new information within the existing black box on the label. The added information is about "the risk of serious bacterial infections, sepsis, and bleeding and death that may occur following any termination of pregnancy, including use of Mifeprex (RU-486).

Surely, responsible healthcare practitioners – feminist and otherwise – have a duty of care to warn women of these pill abortions. They should immediately start lobbying politicians in those states that have now made abortion illegal. The coming up mid-term elections in November are a perfect time to vote out recalcitrant politicians. In the long term, US women need access to health systems that deliver care throughout their life-cycle.

For women who need urgent abortion access now, I can only hope that they get help through innovative schemes supporting their travel to other states and the cost of childcare while they are away, as well as help with funding their suction abortions – which is the correct term, rather than “surgical” abortion, as no knives are involved and the procedure is safely over in 5 to 10 minutes during which time they are cared for by a nurse and/or doctor in a clinic, should anything go wrong. They should also insist that they only need a local anesthetic which makes the procedure simpler and much cheaper. In research from the UK, Finland and Australia which compared pill abortions to suction abortions, the latter are regularly found to be safer, more efficient and preferred by women.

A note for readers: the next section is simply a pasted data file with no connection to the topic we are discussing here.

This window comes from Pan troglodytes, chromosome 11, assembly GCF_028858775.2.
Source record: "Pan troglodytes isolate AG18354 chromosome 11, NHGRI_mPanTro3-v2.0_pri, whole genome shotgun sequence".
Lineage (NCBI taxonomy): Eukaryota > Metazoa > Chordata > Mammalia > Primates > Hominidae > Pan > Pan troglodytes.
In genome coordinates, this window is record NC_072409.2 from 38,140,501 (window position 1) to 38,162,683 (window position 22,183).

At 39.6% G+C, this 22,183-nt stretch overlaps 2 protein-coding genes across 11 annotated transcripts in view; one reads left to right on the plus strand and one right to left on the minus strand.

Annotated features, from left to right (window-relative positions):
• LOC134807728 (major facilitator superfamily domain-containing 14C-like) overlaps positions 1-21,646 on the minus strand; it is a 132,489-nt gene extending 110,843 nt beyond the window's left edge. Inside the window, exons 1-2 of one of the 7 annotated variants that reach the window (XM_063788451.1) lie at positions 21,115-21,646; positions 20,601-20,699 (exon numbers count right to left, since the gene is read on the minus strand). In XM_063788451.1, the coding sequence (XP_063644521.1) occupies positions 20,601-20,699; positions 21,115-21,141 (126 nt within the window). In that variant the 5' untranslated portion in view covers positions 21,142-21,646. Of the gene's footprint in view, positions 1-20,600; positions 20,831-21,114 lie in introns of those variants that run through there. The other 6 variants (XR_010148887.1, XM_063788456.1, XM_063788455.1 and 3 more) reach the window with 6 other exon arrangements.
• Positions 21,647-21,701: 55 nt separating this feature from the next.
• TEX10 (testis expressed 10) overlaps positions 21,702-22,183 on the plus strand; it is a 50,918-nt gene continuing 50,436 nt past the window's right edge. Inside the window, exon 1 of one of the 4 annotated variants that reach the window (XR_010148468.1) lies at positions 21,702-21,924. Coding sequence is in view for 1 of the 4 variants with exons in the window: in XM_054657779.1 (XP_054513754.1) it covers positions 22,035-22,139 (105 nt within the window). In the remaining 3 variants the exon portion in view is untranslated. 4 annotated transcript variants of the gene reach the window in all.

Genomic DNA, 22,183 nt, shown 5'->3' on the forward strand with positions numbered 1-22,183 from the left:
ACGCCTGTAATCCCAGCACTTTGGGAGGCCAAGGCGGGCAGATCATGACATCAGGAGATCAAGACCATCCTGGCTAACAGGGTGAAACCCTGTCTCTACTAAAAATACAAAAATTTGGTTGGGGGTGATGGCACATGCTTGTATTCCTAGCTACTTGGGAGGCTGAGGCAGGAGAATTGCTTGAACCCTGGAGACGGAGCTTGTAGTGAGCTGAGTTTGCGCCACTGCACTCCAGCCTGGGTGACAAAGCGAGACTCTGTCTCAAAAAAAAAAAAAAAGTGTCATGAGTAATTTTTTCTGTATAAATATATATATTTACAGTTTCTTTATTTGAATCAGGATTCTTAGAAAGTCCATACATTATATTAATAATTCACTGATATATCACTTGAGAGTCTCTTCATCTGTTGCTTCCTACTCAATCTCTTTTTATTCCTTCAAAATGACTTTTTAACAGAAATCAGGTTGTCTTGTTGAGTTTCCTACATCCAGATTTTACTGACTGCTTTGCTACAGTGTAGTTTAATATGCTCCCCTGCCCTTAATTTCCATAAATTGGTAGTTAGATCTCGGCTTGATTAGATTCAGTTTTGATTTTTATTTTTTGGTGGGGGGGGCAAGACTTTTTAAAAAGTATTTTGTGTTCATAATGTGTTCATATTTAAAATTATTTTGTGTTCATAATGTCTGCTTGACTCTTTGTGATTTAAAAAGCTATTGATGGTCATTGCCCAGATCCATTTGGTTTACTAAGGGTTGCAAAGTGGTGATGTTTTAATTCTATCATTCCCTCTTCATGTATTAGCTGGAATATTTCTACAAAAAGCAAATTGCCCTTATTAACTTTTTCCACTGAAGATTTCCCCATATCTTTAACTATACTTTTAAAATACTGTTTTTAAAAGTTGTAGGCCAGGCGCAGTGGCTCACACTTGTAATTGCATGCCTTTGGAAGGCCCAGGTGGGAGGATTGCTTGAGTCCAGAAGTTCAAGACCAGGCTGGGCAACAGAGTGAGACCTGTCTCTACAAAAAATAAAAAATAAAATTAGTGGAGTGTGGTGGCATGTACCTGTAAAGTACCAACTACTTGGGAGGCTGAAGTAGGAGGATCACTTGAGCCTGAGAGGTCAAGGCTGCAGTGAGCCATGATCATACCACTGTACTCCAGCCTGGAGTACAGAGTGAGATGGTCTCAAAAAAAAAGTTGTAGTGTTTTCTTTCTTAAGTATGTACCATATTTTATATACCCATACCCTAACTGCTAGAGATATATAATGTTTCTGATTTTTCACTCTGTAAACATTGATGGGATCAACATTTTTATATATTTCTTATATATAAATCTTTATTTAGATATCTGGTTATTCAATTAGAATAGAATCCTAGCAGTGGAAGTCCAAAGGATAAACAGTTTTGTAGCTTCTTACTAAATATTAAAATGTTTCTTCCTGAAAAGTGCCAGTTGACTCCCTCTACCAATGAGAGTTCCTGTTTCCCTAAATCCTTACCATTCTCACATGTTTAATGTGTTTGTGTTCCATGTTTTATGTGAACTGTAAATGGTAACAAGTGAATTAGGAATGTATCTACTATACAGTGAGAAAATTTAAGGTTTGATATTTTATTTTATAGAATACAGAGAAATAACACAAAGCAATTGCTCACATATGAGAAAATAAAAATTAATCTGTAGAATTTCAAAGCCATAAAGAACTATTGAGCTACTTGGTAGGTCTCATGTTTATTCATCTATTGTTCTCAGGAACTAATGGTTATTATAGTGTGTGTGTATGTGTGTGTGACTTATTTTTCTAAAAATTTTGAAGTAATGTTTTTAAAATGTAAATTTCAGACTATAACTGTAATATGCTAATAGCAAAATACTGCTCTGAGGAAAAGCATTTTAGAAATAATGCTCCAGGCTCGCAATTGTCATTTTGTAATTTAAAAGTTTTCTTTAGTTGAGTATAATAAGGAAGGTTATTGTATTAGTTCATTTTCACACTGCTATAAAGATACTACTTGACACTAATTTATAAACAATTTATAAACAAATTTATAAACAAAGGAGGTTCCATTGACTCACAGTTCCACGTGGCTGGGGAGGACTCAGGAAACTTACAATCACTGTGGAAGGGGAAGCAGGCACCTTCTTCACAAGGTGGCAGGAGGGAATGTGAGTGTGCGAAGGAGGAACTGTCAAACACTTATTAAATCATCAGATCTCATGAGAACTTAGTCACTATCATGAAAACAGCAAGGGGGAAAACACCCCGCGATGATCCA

Lastly, there is one particular aspect of pill abortions that I find particularly infuriating. Contrary to popular belief, more than half of all women seeking abortions in western countries including the USA are not teenage girls, but women who already have children. For a variety of reasons, they have decided they simply cannot have another child. This decision is often made with a heavy heart. Yet in a pill abortion, they bear the full brunt of responsibility. Sitting at home, often alone if they did not inform their partner for fear of repercussions, they have to live through scary hours of pain, blood loss and fear for their lives. But even more traumatic can be that they see the tiny embryo dropping into the toilet … yes it is only a few millimetres long, but for many women, it is their future child that they are flushing down the toilet.

As “Rose” (not her real name) from Australia remembered:

Overall the worst part of the RU 486 was the sheer amount of time it took for me to “terminate” my baby: with each and every large clot of blood – which I could literally feel passing through my insides and then out of my vagina – was a reminder of the fact I was terminating a baby, for which I felt hugely saddened. More than I realized I would. It was three days of nausea, high temperature/sweating (I was worried about infection), cramping, lots of blood, distress and swirling emotions, thoughts, etc. I would never ever go through that again.

Rose also wrote: “I absolutely support a woman’s access to abortion – but I think RU486 and prostaglandin is the wrong way to go.”

My sentiments exactly. I think that RU486/PG abortion is the cruel version of the 21st century backyard abortion and no woman should have to go through it and jeopardize her life.